The current law, passed in 2015 and presented by President Francois Hollande as “one of the most important pieces of text of the five-year period”, pointed to a change in the model, in which it was about sober consumption and more renewable energy, a disadvantage of fossil fuel production and nuclear energy.
In 2019, the pledge to reduce nuclear power generation by 50 percent was pushed back from 2025 to 2035 by current President Emmanuel Macron, despite pledging to maintain the goals of the Energy Transition Act.
The proposal not only removes a ceiling that could now become a baseline amount to “maintain nuclear power above 50% of electricity generation by 2050,” but also changes the spirit of the norm that championed and creates clean energy the upper limit provided for in the law for the installed nuclear capacity.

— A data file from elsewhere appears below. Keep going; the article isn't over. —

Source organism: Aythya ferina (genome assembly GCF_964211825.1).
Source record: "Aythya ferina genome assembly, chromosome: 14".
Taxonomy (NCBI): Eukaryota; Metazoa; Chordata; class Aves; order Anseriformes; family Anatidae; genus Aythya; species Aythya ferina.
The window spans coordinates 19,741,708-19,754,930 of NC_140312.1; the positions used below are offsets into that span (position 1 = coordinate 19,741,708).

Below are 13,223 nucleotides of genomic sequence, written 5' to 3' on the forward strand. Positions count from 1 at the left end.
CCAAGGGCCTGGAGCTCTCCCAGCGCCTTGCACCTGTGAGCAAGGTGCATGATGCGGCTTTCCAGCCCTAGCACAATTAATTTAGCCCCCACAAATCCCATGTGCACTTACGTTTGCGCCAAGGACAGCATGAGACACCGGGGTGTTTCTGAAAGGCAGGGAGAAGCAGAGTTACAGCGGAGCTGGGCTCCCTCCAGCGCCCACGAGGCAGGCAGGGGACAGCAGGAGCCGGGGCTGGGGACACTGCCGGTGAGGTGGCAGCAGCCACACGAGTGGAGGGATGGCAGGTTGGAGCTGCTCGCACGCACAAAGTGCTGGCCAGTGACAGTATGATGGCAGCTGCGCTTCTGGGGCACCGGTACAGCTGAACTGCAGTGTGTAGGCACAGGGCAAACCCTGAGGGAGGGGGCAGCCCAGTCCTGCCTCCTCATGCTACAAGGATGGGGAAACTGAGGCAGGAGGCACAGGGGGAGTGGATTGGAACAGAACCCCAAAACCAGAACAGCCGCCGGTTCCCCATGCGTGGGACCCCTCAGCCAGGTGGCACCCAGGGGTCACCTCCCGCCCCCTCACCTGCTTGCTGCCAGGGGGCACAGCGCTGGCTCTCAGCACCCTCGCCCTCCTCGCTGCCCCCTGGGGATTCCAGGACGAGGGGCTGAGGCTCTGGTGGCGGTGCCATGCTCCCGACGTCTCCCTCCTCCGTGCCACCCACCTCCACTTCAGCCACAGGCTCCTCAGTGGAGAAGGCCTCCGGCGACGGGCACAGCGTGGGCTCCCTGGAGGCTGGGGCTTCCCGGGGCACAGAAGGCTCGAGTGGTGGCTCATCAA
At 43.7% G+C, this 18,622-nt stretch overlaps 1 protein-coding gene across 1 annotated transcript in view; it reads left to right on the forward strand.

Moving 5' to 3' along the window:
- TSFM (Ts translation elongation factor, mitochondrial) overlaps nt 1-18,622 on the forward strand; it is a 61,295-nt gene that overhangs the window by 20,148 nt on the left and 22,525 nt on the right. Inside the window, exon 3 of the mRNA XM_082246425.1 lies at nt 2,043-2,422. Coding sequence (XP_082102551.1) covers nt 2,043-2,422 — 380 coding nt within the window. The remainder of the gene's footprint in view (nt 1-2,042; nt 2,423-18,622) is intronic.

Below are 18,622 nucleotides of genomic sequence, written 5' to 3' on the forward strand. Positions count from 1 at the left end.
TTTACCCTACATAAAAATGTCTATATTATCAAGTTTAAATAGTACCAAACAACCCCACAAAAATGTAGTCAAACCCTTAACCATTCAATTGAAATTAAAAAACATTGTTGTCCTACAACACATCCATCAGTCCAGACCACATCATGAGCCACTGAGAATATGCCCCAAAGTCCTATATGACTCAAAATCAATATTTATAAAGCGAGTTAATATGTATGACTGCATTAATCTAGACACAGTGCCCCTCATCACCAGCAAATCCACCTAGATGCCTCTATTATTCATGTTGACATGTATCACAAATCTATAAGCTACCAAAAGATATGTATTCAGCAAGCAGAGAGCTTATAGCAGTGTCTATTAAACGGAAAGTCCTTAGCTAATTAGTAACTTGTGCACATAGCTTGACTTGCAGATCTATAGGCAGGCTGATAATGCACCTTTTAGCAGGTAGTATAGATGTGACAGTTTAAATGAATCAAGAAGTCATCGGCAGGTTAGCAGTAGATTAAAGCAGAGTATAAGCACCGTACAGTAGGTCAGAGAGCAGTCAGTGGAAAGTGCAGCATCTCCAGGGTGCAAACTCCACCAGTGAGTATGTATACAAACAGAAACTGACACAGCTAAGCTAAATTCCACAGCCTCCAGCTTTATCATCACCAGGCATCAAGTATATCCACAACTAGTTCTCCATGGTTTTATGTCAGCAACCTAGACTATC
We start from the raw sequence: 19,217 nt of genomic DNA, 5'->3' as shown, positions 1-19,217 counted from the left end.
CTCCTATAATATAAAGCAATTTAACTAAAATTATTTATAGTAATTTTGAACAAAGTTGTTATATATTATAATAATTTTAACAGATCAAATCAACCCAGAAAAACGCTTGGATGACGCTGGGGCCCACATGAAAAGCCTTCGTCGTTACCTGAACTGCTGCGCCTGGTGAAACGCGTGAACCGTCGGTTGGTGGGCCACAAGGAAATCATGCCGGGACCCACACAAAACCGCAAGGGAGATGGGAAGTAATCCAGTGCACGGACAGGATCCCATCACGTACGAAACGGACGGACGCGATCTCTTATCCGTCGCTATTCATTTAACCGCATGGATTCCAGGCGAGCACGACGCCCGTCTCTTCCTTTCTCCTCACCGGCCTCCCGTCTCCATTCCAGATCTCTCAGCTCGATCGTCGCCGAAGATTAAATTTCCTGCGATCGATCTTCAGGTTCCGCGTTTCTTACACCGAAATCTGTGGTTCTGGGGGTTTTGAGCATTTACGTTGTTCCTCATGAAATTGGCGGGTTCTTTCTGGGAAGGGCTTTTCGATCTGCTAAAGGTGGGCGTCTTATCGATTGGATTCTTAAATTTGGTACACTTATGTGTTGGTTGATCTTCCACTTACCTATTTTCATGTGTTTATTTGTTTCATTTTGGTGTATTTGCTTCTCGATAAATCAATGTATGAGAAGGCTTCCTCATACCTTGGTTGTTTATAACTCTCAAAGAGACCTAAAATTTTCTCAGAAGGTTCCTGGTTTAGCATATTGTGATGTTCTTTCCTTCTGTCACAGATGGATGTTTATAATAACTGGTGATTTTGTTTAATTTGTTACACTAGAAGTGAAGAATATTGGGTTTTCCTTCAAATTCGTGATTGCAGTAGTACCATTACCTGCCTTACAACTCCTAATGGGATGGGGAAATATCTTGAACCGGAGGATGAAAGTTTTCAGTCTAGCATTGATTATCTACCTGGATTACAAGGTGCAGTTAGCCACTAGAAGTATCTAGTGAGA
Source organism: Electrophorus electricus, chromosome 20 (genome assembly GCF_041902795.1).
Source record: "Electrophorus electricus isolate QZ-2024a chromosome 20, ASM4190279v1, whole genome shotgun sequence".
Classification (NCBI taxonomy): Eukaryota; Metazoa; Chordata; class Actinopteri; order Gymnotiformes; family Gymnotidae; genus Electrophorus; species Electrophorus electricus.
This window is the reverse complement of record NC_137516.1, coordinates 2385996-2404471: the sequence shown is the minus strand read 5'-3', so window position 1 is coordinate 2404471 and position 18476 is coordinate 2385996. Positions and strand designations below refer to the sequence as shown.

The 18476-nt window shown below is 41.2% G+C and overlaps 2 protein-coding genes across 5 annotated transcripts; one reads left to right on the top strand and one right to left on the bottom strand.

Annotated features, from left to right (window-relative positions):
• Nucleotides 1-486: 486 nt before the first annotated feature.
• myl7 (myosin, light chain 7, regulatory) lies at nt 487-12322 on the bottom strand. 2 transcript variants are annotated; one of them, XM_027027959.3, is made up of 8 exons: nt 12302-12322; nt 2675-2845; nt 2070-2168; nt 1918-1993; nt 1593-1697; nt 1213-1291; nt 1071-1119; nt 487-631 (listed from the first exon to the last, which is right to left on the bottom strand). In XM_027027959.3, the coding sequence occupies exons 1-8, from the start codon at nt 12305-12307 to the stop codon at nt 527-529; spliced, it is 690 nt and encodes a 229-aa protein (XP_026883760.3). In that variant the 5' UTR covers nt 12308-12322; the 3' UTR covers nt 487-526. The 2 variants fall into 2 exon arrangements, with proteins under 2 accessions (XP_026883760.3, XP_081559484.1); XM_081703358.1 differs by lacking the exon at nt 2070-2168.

The new wording adopted by the Senate Economic Committee can still be modified as it is also being debated in the National Assembly (lower house), but in principle the government and the right-wing majority that dominate the Senate want to open up the possibility of building new nuclear reactors (EPR2) without to build a defined boundary.
All of this also threatens the ongoing public debate on the creation of new EPR2 nuclear reactors, organized by a state advisory body, as the government intends to radically change the terms of regulatory permits, legal procedures and the framework of environmental democracy.
Currently, Flamanville is the only reactor of this type in France, still under construction, but with a 12-year delay and an additional cost of 10 billion euros.